Image_2_Exopolysaccharides From Streptococcus thermophilus ST538 Modulate the Antiviral Innate Immune Response in Porcine Intestinal Epitheliocytes.TIF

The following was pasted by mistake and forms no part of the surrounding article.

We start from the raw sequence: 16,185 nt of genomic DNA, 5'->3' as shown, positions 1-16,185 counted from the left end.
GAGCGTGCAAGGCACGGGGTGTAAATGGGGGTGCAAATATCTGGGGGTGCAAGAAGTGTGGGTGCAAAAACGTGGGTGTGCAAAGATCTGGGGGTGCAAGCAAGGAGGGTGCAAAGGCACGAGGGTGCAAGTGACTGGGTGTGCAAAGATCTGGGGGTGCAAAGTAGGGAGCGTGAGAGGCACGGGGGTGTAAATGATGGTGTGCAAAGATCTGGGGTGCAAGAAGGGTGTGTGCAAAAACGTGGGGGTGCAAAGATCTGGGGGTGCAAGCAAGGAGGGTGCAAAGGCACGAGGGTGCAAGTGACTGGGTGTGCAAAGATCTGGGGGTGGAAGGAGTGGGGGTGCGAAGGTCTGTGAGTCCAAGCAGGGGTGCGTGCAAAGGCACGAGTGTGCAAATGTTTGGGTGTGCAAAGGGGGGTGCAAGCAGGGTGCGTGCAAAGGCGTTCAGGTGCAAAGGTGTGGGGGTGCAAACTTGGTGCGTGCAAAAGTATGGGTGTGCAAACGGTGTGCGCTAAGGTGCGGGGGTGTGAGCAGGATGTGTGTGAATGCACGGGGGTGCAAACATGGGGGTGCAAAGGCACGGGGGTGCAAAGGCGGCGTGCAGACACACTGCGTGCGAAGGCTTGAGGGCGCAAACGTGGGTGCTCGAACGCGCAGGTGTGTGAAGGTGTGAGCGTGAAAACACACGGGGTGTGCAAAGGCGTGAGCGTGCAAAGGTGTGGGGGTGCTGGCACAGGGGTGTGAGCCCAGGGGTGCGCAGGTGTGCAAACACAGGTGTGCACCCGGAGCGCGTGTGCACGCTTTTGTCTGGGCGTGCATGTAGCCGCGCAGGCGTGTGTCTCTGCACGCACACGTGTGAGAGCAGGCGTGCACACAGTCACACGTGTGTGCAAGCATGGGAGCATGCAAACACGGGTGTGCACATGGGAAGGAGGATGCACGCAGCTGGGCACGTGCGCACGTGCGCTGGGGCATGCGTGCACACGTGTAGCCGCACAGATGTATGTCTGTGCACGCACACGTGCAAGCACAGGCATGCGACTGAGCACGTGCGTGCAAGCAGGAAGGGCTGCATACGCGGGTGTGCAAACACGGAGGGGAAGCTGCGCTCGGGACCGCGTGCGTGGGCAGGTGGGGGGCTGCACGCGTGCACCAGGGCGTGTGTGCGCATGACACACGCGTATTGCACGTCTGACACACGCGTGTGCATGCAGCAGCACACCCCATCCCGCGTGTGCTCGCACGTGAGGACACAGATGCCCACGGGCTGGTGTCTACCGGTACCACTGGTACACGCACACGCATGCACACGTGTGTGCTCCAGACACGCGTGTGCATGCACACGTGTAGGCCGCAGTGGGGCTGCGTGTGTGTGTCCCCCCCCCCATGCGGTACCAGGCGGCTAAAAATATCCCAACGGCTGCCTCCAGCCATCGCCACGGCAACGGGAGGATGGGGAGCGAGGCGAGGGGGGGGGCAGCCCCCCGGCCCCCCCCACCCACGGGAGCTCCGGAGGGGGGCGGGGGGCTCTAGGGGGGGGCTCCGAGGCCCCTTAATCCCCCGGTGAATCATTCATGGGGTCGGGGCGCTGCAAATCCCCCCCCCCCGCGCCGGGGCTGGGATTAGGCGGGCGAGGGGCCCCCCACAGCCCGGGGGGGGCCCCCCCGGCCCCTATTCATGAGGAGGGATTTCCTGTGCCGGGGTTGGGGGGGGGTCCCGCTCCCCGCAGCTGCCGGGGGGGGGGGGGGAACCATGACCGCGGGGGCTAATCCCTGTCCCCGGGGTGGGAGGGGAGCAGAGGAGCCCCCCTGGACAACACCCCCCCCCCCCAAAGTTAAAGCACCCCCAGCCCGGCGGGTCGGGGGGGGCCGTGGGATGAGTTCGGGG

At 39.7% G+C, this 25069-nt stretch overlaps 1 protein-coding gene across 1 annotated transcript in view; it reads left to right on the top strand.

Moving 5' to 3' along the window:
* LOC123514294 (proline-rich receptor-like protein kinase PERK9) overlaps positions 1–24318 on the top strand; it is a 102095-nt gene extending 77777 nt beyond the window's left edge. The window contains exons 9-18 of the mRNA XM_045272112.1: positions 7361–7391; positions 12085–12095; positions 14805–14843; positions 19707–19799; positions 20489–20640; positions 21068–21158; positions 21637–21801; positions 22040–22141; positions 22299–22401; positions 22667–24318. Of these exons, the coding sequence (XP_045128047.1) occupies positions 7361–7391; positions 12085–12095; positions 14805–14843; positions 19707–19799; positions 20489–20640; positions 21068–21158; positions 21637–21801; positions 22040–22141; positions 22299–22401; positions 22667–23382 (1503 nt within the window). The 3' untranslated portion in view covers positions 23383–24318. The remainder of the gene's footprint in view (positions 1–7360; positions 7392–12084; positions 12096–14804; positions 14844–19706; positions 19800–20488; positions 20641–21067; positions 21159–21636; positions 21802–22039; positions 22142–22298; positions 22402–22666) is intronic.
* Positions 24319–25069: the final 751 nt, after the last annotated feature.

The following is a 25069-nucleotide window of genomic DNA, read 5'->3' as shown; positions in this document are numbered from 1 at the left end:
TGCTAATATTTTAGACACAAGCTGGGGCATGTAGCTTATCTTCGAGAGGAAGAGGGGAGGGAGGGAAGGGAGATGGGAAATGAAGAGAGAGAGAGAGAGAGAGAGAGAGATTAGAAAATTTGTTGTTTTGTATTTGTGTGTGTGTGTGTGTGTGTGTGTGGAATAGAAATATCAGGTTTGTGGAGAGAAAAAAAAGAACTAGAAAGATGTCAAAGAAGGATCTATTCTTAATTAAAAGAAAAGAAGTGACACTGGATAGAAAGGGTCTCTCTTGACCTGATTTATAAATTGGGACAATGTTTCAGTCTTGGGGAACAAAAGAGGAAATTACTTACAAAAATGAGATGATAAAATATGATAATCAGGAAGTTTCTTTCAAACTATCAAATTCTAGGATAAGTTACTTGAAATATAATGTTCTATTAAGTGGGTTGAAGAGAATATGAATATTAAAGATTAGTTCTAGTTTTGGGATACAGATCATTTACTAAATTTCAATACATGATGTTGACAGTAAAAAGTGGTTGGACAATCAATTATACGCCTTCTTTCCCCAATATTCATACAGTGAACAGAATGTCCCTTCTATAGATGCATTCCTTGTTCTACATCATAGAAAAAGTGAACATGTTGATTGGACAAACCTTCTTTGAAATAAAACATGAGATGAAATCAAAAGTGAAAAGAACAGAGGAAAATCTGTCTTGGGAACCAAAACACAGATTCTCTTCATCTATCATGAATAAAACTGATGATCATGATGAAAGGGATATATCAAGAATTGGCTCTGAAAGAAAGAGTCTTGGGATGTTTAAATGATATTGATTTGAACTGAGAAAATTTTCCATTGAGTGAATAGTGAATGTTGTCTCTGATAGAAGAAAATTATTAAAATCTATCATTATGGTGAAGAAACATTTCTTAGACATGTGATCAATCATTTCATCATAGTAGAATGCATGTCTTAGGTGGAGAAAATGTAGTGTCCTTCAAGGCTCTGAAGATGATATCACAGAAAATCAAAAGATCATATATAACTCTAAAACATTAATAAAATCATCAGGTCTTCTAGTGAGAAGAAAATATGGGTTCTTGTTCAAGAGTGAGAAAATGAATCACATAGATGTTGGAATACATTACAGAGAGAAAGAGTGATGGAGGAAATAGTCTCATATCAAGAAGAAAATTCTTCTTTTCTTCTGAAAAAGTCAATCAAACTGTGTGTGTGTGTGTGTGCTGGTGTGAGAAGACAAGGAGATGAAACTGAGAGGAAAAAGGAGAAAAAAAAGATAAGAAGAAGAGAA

It was reported that exopolysaccharides (EPSs) from lactobacilli are able to differentially modulate mucosal antiviral immunity. Although research has described the ability of EPSs derived from Streptococcus thermophilus to modulate the mucosal immune system, their impact on antiviral immunity was less explored. In this work, we investigated the capacity of the EPS-producing S. thermophilus ST538 to modulate the innate antiviral immune response triggered by the activation of the Toll-like receptor 3 (TLR3) in porcine intestinal epitheliocytes (PIE cells). Moreover, in order to study the immunomodulatory potential of S. thermophilus ST538 EPS, we successfully developed two mutant strains through the knockout of the epsB or epsC genes. High-performance liquid chromatography and scanning electron microscopy studies demonstrated that the wild type (WT) strain produced as high as 595 μg/ml of EPS in the skim milk medium, while none of the mutant strains (S. thermophilus ΔepsB and ΔepsC) were able to produce EPS. Studies in PIE cells demonstrated that the EPS of S. thermophilus ST538 is able to significantly improve the expression of interferon β (IFN-β), interleukin 6 (IL-6), and C-X-C motif chemokine 10 (CXCL10) in response to TLR3 stimulation. The role of EPS in the modulation of antiviral immune response in PIE cells was confirmed by comparative studies of cell free culture supernatants and fermented skim milks obtained from S. thermophilus ΔepsB and ΔepsC. These results suggest that S. thermophilus ST538 could be used as an immunobiotic strain for the development of new immunologically functional foods, which might contribute to improve resistance against viral infections.